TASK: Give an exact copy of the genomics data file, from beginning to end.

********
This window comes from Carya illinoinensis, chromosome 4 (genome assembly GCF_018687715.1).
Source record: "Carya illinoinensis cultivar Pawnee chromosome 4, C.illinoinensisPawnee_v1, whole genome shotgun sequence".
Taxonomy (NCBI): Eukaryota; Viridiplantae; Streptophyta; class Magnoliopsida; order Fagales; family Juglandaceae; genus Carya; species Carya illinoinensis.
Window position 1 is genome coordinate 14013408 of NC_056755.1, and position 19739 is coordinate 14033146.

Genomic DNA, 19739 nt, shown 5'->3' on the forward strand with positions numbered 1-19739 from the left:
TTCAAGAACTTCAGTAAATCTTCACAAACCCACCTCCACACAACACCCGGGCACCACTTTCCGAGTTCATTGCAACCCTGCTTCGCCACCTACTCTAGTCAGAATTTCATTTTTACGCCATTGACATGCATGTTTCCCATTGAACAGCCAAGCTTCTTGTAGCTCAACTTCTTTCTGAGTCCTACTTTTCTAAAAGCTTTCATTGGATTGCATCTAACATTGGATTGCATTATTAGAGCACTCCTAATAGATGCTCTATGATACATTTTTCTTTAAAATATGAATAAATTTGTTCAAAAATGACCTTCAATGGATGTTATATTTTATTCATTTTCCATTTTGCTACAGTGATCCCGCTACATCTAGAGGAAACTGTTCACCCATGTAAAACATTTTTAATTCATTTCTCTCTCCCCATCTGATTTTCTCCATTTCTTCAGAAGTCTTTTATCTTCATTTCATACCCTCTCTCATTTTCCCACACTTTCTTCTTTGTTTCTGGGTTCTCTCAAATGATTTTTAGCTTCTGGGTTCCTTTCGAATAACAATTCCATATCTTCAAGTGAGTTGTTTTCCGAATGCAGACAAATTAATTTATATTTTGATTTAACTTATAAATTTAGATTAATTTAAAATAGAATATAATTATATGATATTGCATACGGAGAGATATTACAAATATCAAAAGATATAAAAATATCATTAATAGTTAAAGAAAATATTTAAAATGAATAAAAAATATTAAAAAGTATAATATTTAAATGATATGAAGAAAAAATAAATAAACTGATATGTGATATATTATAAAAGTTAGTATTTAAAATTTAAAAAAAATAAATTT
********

This window comes from Carya illinoinensis, chromosome 4 (genome assembly GCF_018687715.1).
Source record: "Carya illinoinensis cultivar Pawnee chromosome 4, C.illinoinensisPawnee_v1, whole genome shotgun sequence".
Taxonomy (NCBI): Eukaryota; Viridiplantae; Streptophyta; class Magnoliopsida; order Fagales; family Juglandaceae; genus Carya; species Carya illinoinensis.
Window position 1 is genome coordinate 14013408 of NC_056755.1, and position 19739 is coordinate 14033146.

Genomic DNA, 19739 nt, shown 5'->3' on the forward strand with positions numbered 1-19739 from the left:
TTCAAGAACTTCAGTAAATCTTCACAAACCCACCTCCACACAACACCCGGGCACCACTTTCCGAGTTCATTGCAACCCTGCTTCGCCACCTACTCTAGTCAGAATTTCATTTTTACGCCATTGACATGCATGTTTCCCATTGAACAGCCAAGCTTCTTGTAGCTCAACTTCTTTCTGAGTCCTACTTTTCTAAAAGCTTTCATTGGATTGCATCTAACATTGGATTGCATTATTAGAGCACTCCTAATAGATGCTCTATGATACATTTTTCTTTAAAATATGAATAAATTTGTTCAAAAATGACCTTCAATGGATGTTATATTTTATTCATTTTCCATTTTGCTACAGTGATCCCGCTACATCTAGAGGAAACTGTTCACCCATGTAAAACATTTTTAATTCATTTCTCTCTCCCCATCTGATTTTCTCCATTTCTTCAGAAGTCTTTTATCTTCATTTCATACCCTCTCTCATTTTCCCACACTTTCTTCTTTGTTTCTGGGTTCTCTCAAATGATTTTTAGCTTCTGGGTTCCTTTCGAATAACAATTCCATATCTTCAAGTGAGTTGTTTTCCGAATGCAGACAAATTAATTTATATTTTGATTTAACTTATAAATTTAGATTAATTTAAAATAGAATATAATTATATGATATTGCATACGGAGAGATATTACAAATATCAAAAGATATAAAAATATCATTAATAGTTAAAGAAAATATTTAAAATGAATAAAAAATATTAAAAAGTATAATATTTAAATGATATGAAGAAAAAATAAATAAACTGATATGTGATATATTATAAAAGTTAGTATTTAAAATTTAAAAAAAATAAATTT